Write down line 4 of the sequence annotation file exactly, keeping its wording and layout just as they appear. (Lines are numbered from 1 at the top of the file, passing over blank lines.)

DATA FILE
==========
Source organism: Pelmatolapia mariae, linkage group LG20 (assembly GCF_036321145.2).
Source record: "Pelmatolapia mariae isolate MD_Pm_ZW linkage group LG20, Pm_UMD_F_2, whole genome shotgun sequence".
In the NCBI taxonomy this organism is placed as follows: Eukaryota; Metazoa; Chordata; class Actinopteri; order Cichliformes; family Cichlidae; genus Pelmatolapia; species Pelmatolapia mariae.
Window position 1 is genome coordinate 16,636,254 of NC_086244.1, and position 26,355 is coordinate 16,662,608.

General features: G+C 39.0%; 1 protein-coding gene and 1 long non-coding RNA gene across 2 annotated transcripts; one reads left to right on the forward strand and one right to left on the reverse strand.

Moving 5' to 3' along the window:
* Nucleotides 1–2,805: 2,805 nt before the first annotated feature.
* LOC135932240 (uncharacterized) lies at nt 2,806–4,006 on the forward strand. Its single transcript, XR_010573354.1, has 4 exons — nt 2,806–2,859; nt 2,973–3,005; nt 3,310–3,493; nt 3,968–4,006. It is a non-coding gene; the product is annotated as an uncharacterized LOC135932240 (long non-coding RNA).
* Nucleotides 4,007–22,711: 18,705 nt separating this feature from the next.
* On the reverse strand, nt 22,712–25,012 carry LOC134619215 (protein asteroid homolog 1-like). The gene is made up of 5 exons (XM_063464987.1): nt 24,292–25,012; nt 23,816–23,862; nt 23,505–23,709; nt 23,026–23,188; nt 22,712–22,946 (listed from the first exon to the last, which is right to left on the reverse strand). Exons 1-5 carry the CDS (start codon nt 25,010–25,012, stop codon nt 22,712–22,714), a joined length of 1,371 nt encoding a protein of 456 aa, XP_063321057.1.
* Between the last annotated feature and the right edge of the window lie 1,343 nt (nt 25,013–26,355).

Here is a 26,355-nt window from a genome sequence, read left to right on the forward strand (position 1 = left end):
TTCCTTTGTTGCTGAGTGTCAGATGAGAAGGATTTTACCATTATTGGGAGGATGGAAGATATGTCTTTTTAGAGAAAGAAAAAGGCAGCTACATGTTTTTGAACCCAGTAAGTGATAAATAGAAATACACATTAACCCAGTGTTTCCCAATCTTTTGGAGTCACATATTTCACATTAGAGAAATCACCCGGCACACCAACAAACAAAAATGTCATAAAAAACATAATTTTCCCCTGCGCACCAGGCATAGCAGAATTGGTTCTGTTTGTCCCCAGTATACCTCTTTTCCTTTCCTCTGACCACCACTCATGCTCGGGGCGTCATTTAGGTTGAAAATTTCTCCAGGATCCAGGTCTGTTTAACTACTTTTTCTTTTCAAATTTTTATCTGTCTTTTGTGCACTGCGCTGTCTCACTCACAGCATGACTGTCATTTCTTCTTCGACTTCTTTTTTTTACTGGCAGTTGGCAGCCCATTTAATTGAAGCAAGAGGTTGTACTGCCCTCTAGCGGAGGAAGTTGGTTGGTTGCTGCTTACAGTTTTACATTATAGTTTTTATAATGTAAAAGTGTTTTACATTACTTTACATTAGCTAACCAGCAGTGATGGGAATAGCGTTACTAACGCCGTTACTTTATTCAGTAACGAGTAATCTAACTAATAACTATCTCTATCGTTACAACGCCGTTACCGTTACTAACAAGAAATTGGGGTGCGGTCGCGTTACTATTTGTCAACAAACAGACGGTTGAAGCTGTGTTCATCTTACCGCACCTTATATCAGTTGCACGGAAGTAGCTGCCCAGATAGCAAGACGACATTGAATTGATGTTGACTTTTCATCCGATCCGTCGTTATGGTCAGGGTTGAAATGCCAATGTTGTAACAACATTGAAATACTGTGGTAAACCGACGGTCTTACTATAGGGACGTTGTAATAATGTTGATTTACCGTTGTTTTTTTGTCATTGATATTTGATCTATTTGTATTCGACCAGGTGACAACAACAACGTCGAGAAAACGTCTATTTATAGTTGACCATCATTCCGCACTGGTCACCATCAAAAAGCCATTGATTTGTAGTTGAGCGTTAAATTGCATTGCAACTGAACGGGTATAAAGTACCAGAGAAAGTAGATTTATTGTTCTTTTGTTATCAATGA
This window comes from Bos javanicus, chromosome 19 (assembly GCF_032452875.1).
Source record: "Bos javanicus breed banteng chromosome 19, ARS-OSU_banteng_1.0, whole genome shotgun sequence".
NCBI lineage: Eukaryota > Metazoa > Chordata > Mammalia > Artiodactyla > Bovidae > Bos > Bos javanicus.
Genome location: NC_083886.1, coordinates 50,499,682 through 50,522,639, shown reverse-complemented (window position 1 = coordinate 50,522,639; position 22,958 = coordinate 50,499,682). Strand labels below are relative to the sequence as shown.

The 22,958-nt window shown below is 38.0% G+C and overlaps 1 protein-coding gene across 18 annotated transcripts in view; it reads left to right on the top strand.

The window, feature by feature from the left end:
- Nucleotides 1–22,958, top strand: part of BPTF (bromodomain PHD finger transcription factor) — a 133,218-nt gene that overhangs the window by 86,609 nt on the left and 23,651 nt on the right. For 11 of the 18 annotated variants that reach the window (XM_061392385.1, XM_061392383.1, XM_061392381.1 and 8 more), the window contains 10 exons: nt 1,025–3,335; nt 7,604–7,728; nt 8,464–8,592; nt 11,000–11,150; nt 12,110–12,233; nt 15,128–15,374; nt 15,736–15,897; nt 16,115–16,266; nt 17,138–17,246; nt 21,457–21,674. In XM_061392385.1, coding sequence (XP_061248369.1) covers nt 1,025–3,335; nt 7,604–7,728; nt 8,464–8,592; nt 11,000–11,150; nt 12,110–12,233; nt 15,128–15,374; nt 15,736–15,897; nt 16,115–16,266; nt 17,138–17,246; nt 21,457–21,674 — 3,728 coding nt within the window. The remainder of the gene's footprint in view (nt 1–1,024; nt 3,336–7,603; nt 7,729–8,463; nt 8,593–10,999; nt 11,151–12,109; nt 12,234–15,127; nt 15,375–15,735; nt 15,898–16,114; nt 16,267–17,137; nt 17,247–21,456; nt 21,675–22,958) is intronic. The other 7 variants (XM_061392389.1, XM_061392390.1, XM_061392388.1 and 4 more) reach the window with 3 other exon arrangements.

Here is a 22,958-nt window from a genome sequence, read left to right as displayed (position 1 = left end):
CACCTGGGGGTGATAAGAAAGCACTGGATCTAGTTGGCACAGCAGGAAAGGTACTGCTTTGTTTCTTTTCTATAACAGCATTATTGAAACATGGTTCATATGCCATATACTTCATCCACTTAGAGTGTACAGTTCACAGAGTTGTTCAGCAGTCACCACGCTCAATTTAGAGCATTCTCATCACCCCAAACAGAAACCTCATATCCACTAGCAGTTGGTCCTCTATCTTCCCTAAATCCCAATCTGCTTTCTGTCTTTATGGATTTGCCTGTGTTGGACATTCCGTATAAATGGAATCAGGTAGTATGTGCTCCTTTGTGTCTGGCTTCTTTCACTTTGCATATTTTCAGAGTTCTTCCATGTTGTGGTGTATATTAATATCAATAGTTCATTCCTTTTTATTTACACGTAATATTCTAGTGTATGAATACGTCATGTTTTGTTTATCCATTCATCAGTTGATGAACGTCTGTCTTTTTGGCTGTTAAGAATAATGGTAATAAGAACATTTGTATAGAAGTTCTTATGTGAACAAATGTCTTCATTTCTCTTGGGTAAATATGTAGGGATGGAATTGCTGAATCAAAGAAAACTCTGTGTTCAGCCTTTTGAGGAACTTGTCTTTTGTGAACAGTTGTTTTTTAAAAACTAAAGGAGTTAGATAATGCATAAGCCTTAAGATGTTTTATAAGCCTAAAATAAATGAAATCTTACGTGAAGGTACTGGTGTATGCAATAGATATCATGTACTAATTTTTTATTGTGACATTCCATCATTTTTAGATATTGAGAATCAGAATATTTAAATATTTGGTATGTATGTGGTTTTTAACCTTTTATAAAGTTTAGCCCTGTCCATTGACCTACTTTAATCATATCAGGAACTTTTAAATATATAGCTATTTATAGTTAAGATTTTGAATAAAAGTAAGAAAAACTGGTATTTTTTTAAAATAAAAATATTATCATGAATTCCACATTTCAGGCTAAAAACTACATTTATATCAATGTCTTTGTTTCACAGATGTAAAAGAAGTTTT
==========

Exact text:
Window position 1 is genome coordinate 16,636,254 of NC_086244.1, and position 26,355 is coordinate 16,662,608.